Wanted: a cure for Covid confusion

Ontario's 'red zones' are full of grey.

Update, November 23: Careful what you wish for? As of today, Toronto and Peel Region are in a four-week (at least) lockdown, which means no in-person mall shopping or patio grazing. This eliminates some of the Covid confusion described below, but also foretells a long and isolating winter ahead. I hope to offer suggestions to overcome our collective cabin fever in the coming weeks.


Welcome to Uncultured, your guide to staying nominally entertained in the coronavirus era. Apologies for the unannounced hiatus last week. I’ll make up for it with an extra installment in the next week or two.

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Remember back in those early pandemic days of March or April, when there were relatively few active cases of COVID-19, yet we were all so adorably cautious?

We stayed home as much as we could, kept a careful distance from others when we went out, and lovingly bathed our lettuce and Timbits in warm pools of Lysol. For a time we even pretended to enjoy jigsaw puzzles.

Back then, we were actively discouraged from going out. A night on the town was out of the question. Heck, even playgrounds were decorated to resemble crime scenes.

Today, daily case counts are rising to record levels in most of the country, yet the general reaction is a national ¯\_(ツ)_/¯.

Toronto is now actively ushering in the Christmas shopping season, only slightly more cautious than usual.

A post shared by Toronto Uncultured (@uncultured_to)

This is what the Eaton Centre looked like at midday last Friday — business as usual on the same day the city recorded 440 new infections.

The downtown mall is unveiling its three-storey Christmas tree this week, a spectacle that tends to draw a proportional crowd. How is that a good idea? And why are there so many people (myself included) shopping indoors?

Blame the messengers.

Ontario Premier Doug Ford keeps on warning that we’re “staring down the barrel of another lockdown.” Toronto Mayor John Tory has been advising us to “stay home except for essential travel like getting your groceries, going to the doctor, getting your exercise, or going to work if you can’t work from home.” He’s also using his TikTok channel to broadcast a less press-conferency version of the same message.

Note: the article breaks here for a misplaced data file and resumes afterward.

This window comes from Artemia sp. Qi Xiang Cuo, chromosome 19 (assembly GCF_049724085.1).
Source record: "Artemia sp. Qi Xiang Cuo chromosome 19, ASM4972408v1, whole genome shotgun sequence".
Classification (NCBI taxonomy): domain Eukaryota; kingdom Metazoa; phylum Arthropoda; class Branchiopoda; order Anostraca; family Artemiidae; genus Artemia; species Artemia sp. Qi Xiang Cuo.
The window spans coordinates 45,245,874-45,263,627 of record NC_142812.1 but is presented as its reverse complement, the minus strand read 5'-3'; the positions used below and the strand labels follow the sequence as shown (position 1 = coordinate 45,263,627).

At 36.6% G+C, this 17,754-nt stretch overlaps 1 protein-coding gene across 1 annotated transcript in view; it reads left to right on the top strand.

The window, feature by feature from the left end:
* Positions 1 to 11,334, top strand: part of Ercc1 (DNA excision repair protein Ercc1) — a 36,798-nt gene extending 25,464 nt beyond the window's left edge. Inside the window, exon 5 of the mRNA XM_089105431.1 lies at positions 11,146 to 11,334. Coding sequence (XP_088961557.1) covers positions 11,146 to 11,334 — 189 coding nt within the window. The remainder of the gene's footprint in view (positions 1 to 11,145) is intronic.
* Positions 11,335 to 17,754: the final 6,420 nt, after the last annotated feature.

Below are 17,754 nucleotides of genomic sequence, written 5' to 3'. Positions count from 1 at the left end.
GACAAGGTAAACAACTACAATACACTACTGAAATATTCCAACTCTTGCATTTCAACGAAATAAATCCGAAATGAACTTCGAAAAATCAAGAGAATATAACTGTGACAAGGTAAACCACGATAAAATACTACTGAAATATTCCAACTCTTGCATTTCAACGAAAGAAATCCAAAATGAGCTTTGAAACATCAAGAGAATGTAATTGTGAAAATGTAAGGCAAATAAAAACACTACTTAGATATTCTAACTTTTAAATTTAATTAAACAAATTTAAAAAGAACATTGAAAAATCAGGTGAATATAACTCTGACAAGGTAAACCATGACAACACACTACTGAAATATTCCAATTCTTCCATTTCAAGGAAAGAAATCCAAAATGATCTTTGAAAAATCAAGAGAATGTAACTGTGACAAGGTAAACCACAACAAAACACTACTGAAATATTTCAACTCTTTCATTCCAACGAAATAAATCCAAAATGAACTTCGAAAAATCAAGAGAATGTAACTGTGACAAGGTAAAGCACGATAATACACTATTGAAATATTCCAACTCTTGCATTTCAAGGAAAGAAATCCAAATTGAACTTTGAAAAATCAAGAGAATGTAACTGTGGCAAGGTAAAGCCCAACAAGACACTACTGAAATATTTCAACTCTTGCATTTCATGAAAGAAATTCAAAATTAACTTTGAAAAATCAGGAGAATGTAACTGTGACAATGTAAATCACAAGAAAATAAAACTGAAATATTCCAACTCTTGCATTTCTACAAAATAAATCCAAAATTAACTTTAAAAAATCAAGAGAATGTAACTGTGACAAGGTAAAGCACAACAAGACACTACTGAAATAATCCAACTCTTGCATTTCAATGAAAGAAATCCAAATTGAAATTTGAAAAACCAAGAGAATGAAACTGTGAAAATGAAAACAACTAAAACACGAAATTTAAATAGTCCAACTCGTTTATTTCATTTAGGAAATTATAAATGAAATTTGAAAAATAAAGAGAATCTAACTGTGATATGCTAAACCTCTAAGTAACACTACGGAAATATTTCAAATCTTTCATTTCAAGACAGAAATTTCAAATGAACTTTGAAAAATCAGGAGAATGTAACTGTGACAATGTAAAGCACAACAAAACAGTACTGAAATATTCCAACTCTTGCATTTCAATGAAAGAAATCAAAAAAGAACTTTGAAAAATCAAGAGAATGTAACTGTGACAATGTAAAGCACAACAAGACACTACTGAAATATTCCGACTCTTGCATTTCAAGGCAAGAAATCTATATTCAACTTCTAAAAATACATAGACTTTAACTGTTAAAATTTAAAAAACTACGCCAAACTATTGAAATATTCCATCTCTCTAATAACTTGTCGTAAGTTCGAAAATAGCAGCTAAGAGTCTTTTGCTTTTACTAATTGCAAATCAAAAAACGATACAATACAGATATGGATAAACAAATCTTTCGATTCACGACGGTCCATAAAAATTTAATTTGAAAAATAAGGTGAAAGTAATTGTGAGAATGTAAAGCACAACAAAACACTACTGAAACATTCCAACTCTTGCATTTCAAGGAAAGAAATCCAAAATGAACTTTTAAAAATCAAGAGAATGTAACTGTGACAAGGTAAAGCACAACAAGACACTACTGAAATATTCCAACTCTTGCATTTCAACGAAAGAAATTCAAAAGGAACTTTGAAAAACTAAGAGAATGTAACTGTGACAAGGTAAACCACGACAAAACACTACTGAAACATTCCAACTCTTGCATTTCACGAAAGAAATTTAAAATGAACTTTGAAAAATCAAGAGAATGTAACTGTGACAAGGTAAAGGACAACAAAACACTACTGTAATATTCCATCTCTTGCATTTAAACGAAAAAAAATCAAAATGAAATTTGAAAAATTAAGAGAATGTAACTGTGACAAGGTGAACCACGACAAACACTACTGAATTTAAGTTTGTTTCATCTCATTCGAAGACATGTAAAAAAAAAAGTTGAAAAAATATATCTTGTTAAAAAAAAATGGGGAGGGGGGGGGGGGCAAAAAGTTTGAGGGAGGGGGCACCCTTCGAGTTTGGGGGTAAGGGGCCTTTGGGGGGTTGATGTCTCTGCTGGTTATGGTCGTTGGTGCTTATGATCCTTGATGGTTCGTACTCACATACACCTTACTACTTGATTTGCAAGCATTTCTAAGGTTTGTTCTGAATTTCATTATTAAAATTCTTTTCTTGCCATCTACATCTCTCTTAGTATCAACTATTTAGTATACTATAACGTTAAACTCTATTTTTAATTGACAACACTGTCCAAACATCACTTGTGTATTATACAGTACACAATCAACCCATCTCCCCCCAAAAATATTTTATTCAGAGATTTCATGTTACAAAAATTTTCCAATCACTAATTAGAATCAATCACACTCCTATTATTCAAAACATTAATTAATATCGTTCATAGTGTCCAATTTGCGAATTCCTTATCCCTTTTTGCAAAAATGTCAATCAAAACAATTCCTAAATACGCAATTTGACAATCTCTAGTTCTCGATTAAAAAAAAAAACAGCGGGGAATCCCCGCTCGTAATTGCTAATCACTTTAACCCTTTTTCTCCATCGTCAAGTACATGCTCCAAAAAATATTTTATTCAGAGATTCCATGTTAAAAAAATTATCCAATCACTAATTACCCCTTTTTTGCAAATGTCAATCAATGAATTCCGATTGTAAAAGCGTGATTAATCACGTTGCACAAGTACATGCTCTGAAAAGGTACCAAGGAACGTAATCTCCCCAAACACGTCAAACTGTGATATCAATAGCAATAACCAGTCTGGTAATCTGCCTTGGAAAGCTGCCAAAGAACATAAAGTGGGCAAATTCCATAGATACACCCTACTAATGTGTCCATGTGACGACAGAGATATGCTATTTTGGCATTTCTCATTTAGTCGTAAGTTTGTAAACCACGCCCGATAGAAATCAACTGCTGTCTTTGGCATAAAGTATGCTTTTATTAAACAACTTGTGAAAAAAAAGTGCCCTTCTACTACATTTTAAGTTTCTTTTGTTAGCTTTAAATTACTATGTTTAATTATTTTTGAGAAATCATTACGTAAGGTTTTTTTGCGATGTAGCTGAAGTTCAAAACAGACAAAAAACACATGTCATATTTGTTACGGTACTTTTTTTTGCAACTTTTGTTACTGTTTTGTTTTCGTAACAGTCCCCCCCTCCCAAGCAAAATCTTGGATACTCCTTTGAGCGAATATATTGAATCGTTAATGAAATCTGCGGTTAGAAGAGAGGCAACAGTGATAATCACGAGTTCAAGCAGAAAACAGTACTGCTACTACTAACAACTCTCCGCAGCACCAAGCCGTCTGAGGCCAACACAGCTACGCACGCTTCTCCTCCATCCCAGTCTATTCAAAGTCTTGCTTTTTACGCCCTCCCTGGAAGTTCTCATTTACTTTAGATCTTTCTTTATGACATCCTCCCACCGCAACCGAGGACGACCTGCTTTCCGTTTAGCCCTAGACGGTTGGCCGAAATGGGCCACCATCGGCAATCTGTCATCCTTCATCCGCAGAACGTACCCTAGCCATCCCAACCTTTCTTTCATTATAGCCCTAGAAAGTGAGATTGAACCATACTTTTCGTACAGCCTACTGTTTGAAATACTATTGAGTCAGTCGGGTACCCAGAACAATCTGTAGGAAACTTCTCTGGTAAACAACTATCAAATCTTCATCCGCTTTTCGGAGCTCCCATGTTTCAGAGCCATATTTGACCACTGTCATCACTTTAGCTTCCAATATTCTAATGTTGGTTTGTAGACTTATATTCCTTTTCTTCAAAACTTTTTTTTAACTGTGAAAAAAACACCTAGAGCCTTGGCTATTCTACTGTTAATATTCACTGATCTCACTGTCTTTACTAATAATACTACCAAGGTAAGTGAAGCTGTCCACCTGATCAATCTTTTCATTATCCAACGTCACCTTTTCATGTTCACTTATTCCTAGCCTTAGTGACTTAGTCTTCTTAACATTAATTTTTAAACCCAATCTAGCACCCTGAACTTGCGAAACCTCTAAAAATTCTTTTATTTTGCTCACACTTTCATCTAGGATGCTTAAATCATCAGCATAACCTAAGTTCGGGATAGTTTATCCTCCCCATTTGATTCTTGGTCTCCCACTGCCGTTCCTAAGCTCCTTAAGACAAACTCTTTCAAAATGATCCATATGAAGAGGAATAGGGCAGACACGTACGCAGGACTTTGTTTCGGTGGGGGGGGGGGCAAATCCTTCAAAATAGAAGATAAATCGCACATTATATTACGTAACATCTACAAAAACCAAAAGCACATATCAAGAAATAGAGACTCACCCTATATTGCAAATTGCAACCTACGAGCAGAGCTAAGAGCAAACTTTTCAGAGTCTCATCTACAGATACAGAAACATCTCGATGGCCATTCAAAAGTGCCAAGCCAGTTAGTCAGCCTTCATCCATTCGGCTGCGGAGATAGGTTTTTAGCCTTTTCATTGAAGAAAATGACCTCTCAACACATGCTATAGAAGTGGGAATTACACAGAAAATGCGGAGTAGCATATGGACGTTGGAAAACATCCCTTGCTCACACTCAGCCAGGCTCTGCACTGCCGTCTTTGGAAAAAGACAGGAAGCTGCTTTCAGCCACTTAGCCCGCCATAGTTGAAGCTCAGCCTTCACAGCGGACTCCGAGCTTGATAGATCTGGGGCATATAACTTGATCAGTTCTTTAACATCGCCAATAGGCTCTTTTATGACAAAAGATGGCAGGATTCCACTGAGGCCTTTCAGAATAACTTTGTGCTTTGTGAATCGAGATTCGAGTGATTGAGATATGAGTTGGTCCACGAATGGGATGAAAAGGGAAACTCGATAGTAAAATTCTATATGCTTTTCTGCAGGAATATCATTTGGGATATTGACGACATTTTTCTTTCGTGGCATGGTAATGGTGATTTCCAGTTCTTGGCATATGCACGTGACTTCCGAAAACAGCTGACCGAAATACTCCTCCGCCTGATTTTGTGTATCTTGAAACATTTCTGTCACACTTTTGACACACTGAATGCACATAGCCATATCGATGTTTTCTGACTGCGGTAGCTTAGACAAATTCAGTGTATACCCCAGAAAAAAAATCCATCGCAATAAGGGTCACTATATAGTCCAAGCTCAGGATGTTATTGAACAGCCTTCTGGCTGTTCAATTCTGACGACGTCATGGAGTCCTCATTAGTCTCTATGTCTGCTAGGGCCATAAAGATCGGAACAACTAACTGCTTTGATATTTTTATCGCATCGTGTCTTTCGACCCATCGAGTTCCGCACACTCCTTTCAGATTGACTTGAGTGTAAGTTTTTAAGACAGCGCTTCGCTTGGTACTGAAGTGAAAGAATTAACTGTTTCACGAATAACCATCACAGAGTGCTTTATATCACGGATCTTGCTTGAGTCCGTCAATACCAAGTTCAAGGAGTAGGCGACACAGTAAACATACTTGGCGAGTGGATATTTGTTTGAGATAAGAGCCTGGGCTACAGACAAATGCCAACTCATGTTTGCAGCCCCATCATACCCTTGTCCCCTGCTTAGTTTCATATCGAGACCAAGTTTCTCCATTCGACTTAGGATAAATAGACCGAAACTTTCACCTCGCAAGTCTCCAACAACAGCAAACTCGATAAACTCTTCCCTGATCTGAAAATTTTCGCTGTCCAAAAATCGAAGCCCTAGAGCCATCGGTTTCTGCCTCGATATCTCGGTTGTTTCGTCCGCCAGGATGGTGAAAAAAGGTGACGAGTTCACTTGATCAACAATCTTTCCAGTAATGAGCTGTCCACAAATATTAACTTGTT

Yet that’s at odds with what’s actually allowed in Toronto. The city, and other Ontario “red zones,” is considerably more permissive now than it was in those early days — when, yes, our understanding of the virus was still growing, and there was greater patience for lockdown measures, yet the actual threat of community transmission was comparatively small.

The disconnect between what leaders say and what’s actually allowed can be confusing — and many of the rules seem arbitrary and not in line with public health guidelines.

Figure these out:


  • Not allowed: parties


With rules like these, who needs rules? A lockdown at least brings clarity, which is preferable to the confused messaging — and alarming trajectory — of our present situation. We’re staring down the barrel, but do our leaders have the will to pull the trigger? We’ll find out soon enough.

Uncultured Reads

  1. Give us a chance to survive:’ Charles Khabouth on how restaurants have been unfairly singled out, Toronto Star

“People will gather. Mightn’t it be wiser, safer, and more prudent for them to do so in carefully regulated restaurants, rather than crammed into cramped living rooms?”

See also this Globe and Mail story from a competing restaurateur.

  1. No one fights QAnon like the global army of K-pop superfans, Bloomberg Businessweek

Why the millions of K-pop “stans” are the group best equipped to take on a sweeping conspiracy theory. They proved the scope of their power by scooping up thousands of free tickets for a Trump rally in the summer, but that was just the beginning.

Like what you see here? Click that little ♡ button on your way out. And don’t forget your 😷. Chat soon.